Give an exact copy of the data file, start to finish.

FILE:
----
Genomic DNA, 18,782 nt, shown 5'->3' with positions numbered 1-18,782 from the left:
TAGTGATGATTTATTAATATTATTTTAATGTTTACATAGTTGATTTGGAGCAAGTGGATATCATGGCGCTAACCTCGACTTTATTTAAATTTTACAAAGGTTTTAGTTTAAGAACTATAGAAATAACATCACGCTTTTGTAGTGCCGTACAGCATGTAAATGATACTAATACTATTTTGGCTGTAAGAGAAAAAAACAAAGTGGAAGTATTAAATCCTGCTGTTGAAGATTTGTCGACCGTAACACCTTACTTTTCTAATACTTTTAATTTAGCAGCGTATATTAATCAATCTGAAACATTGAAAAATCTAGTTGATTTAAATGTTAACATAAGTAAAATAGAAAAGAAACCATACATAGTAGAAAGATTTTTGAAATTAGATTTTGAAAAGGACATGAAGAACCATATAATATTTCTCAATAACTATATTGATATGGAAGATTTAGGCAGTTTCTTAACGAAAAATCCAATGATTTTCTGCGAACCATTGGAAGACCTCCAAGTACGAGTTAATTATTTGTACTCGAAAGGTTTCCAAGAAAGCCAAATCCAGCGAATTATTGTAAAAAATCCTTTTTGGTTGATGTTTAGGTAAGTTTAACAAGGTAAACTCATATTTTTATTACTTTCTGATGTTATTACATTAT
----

Genomic DNA, 18,782 nt, shown 5'->3' with positions numbered 1-18,782 from the left:
TAGTGATGATTTATTAATATTATTTTAATGTTTACATAGTTGATTTGGAGCAAGTGGATATCATGGCGCTAACCTCGACTTTATTTAAATTTTACAAAGGTTTTAGTTTAAGAACTATAGAAATAACATCACGCTTTTGTAGTGCCGTACAGCATGTAAATGATACTAATACTATTTTGGCTGTAAGAGAAAAAAACAAAGTGGAAGTATTAAATCCTGCTGTTGAAGATTTGTCGACCGTAACACCTTACTTTTCTAATACTTTTAATTTAGCAGCGTATATTAATCAATCTGAAACATTGAAAAATCTAGTTGATTTAAATGTTAACATAAGTAAAATAGAAAAGAAACCATACATAGTAGAAAGATTTTTGAAATTAGATTTTGAAAAGGACATGAAGAACCATATAATATTTCTCAATAACTATATTGATATGGAAGATTTAGGCAGTTTCTTAACGAAAAATCCAATGATTTTCTGCGAACCATTGGAAGACCTCCAAGTACGAGTTAATTATTTGTACTCGAAAGGTTTCCAAGAAAGCCAAATCCAGCGAATTATTGTAAAAAATCCTTTTTGGTTGATGTTTAGGTAAGTTTAACAAGGTAAACTCATATTTTTATTACTTTCTGATGTTATTACATTAT